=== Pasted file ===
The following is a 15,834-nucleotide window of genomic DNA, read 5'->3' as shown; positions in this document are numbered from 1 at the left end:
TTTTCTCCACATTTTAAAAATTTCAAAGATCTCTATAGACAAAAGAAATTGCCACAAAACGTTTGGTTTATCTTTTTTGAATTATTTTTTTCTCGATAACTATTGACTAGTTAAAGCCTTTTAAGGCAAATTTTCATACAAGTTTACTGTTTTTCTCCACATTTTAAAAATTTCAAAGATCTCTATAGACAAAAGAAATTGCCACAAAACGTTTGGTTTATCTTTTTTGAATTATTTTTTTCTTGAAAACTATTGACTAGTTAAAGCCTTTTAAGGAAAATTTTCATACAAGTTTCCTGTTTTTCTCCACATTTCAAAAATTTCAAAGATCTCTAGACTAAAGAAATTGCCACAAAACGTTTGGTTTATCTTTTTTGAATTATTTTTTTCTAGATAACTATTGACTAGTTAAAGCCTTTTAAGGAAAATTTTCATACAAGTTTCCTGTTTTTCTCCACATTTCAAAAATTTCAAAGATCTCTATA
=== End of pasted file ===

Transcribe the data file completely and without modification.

The following is a 15,834-nucleotide window of genomic DNA, read 5'->3' as shown; positions in this document are numbered from 1 at the left end:
TTTTCTCCACATTTTAAAAATTTCAAAGATCTCTATAGACAAAAGAAATTGCCACAAAACGTTTGGTTTATCTTTTTTGAATTATTTTTTTCTCGATAACTATTGACTAGTTAAAGCCTTTTAAGGCAAATTTTCATACAAGTTTACTGTTTTTCTCCACATTTTAAAAATTTCAAAGATCTCTATAGACAAAAGAAATTGCCACAAAACGTTTGGTTTATCTTTTTTGAATTATTTTTTTCTTGAAAACTATTGACTAGTTAAAGCCTTTTAAGGAAAATTTTCATACAAGTTTCCTGTTTTTCTCCACATTTCAAAAATTTCAAAGATCTCTAGACTAAAGAAATTGCCACAAAACGTTTGGTTTATCTTTTTTGAATTATTTTTTTCTAGATAACTATTGACTAGTTAAAGCCTTTTAAGGAAAATTTTCATACAAGTTTCCTGTTTTTCTCCACATTTCAAAAATTTCAAAGATCTCTATA